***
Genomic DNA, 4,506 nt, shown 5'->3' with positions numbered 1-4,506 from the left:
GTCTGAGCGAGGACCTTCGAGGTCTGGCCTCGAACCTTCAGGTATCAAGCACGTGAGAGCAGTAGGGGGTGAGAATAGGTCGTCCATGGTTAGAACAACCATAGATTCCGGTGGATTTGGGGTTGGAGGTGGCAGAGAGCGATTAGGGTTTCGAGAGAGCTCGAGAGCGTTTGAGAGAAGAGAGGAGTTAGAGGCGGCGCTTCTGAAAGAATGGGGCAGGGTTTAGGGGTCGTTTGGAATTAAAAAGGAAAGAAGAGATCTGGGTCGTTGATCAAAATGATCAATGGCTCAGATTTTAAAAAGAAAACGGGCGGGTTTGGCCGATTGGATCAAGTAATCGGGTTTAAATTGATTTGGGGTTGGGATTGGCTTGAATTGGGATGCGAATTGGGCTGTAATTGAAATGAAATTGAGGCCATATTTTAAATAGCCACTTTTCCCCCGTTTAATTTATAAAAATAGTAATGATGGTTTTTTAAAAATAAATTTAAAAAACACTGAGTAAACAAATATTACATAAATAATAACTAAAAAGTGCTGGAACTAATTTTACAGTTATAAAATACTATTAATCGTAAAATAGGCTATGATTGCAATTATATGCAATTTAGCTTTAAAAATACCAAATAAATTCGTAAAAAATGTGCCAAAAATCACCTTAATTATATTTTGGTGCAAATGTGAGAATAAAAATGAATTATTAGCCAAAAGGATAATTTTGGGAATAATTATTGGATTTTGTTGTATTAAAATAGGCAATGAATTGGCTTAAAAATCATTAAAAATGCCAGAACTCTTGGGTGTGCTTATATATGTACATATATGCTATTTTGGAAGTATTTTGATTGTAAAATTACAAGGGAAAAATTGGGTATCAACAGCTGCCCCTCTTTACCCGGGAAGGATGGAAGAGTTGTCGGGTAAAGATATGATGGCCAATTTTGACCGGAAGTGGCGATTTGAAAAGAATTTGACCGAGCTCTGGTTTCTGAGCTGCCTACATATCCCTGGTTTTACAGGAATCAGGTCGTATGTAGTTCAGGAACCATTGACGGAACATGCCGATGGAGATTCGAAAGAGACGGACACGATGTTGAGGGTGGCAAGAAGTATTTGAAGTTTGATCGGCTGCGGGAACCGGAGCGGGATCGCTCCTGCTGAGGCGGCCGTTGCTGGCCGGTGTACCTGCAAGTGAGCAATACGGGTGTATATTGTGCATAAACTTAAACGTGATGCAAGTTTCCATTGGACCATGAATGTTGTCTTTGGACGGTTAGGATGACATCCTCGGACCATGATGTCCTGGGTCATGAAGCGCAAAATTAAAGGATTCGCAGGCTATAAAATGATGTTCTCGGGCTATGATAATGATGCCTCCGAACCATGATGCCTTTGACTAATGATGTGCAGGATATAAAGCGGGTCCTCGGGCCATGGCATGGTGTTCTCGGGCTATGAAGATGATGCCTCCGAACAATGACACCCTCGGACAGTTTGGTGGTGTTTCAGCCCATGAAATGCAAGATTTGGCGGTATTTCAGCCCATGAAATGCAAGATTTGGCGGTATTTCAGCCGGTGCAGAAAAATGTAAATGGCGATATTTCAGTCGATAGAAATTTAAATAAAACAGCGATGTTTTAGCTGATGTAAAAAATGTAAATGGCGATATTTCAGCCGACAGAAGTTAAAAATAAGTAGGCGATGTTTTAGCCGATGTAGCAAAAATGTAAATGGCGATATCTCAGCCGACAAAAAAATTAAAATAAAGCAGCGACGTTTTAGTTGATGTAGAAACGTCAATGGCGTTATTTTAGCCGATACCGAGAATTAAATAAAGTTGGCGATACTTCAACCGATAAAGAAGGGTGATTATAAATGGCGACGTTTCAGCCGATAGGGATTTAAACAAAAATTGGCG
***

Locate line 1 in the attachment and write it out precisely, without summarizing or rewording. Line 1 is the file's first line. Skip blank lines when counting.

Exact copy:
Genomic DNA, 4,506 nt, shown 5'->3' with positions numbered 1-4,506 from the left: